Raymond W. Preiss

Professor and Chair

Department of Communication Studies

Viterbo University

Copyright 2014. Raymond W. Preiss. All rights reserved.

Servant leadership (SL) involves a management style and personal philosophy that is rooted in the common good. Leaders following this philosophy serve organizational members, nurture their talents, build upon their skills, and make strategic decisions that benefit the company, the community, and the society.

In this entry, I discuss the Executive Servant Leadership Scale (ESLS; Reed, Vidavir-Cohen & Colwell, 2011). There are similarities and differences between this instrument and the Servant Leadership Questionnaire (SLQ) scale by Barbuto and Wheeler (2006) discussed earlier. The SLQ asks participants to consider and assess the behaviors of an organizational superior. The items in the SLQ ask for judgments about categories or groupings of behaviors and perceptions associated with servant leadership: Altruistic calling, emotional healing, wisdom, persuasive mapping, and organizational stewardship. A total of 23 items are used to measure these SL groupings.

Reed et al.’s (2011) ESLS shares qualities with the SLQ. The authors search the literature on ethical leadership, and conclude that certain leader behaviors can create an ethical climate in an organization. Four management styles were reviewed: Transformational leadership, authentic leadership, spiritual leadership, and servant leadership. Their review of each area is somewhat limited, but the comparison of the four approaches is informative. For our purpose the connections between SL and ethical leadership is fundamental. Most of the literature on this issue is anecdotal and interpretive. Empirical evidence is cited (Reed et al., 2011, p. 423), but support for specific claims about SL is not documented. Instead, the authors reason that attention should be directed at top executives, not workplace supervisors.

I have some reservations about this logic, but it is hard to deny that research is needed about the effects of SL at all levels of an organization’s hierarchy. I’ll return to this issue later. Reed and his associate make a plausible case that perceptions of executives’ SL may affect behaviors at many levels in a company. To measure this executive influence, the authors examined various scales employed to assess SL at different organizational levels (Liden, Wayne, Zhao, & Henderson, D., 2008; Barbuto & Wheeler, 2006; Page & Wong, 2000; and Ehrhart, 2004). Items from these scales were refined to address behaviors and perceptions of executives. A total of 1,522 participants (on-line learners and private college alumni) were invited to complete the items on-line. The survey was completed by 218 participants out of the 344 who attempted the survey. If you are unfamiliar with exploratory and confirmatory factor analysis, don’t be discouraged. Expert reviewers examined the results prior to publication. It is important to observe the patterns of responses. Within the exploratory factor analysis, a pattern of SL responses was located. Multiple items were associated with five categories consistent with Greenleaf’s conceptualization: Interpersonal support, community building, altruism, egalitarianism, and moral authority (Reed et al., 2011, p. 424). The Executive Servant Leadership Scale is the sum of these 25 items. If you look closely, you can see that the 25 items can be used in several ways. You could use the entire 55 items and build the ESLS by extracting only the 25 items that measure the five categories. On the other hand, you might use only the 25 items that address the five categories. It is difficult to resolve this question because few experiments have been conducted to assess the reliability and validity of either scale. I recommend that if you elect to use the 25-item scale, you arrange the items of the ESLS in the order listed on the left side of the scale. If you choose to use the 55-item scale, arrange the items in the order specified in the original manuscript (Reed et al., 2011, p. 426). The format of the scale below uses the directions provided by Vidaver-Cohen, Reed, and Colwell (2010; also presented in Reed et al., 2011, p. 424). Omit the descriptors that group items, but use these terms when you compute the subscales associated with SL. You may sum the subscales to compute a composite SL score.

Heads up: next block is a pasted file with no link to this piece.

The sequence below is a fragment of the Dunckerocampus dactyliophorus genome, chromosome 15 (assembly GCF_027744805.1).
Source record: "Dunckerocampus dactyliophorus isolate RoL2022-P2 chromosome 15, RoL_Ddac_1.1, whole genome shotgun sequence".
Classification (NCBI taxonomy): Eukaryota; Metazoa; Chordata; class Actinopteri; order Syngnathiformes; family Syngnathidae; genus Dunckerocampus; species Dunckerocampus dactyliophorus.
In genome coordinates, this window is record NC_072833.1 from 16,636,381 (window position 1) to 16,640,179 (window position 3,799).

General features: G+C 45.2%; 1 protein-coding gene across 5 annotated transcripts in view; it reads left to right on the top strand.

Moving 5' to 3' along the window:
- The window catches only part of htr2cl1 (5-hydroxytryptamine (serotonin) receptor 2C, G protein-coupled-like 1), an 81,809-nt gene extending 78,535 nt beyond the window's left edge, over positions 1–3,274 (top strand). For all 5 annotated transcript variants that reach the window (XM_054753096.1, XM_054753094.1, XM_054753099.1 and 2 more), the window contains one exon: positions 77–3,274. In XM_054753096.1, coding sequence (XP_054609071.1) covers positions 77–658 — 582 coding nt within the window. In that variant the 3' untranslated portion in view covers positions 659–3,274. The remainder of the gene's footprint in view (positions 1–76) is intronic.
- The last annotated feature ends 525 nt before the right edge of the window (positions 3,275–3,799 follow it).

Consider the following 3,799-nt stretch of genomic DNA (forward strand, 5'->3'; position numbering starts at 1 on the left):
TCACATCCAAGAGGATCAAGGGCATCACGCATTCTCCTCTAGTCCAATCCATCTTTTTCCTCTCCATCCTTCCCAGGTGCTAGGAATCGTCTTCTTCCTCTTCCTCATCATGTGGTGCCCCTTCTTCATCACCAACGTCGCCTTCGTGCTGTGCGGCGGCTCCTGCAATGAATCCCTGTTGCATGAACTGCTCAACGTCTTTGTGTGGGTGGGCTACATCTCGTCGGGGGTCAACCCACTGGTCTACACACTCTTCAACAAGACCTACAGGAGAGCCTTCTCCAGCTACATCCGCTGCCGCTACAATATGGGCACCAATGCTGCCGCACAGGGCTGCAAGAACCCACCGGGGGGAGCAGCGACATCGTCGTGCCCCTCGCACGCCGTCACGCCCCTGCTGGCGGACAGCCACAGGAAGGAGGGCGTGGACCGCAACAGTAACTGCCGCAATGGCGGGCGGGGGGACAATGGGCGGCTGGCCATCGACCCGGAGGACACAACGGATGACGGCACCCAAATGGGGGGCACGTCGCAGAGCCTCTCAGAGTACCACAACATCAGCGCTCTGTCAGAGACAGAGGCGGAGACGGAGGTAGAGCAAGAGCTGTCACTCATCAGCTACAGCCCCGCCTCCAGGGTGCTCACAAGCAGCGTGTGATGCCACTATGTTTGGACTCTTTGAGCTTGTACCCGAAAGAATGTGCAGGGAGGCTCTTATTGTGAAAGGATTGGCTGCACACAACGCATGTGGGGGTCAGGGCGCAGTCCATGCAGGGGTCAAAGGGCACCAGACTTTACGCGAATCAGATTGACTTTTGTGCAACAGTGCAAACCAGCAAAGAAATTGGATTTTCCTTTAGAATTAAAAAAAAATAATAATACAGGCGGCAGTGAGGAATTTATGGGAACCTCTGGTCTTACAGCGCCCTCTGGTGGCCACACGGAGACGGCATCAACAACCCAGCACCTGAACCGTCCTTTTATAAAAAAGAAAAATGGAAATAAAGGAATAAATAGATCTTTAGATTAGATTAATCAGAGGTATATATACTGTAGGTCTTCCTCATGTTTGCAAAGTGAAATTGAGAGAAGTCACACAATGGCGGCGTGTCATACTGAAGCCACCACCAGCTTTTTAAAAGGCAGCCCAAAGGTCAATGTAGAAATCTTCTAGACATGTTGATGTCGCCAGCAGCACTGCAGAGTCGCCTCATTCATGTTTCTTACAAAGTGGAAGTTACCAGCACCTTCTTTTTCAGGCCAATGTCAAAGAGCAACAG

Table I

ESLS Questionnaire


Please respond to the following statements regarding your perceptions of the top executive at your current place of work. If you have no direct experience with this person, you may consider organizational policies, practices, or public communications as evidence of his/her values and beliefs. If you are not currently employed, please consider the top executive at your most recent place of employment.

My Organization’s Top Executive…

Interpersonal support (alpha =.94)

6. Recognizes when employee morale is low without asking.

7. Looks for ways to make others successful.

15. Nurtures employee leadership potential.

25. Treats all employees with dignity and respect.

29. Ensures greatest decision-making control given to employees most affected by decision.

37. Listens carefully to others.

Building community (alpha =.90)

2. Considers the effects of organizational decisions on the community.

20. Encourages a spirit of cooperation among employees.

21. Inspires organizational commitment.

45. Believes our organization has a duty to improve the community in which it operates.

46. Values diversity and individual differences in the organization.

Altruism (alpha=.93)

9. Sacrifices personal benefit to meet employee needs.

11. Serves others willingly with no expectation of reward.

22. Places the interests of others before self-interest.

42. Prefers serving others to being served by others.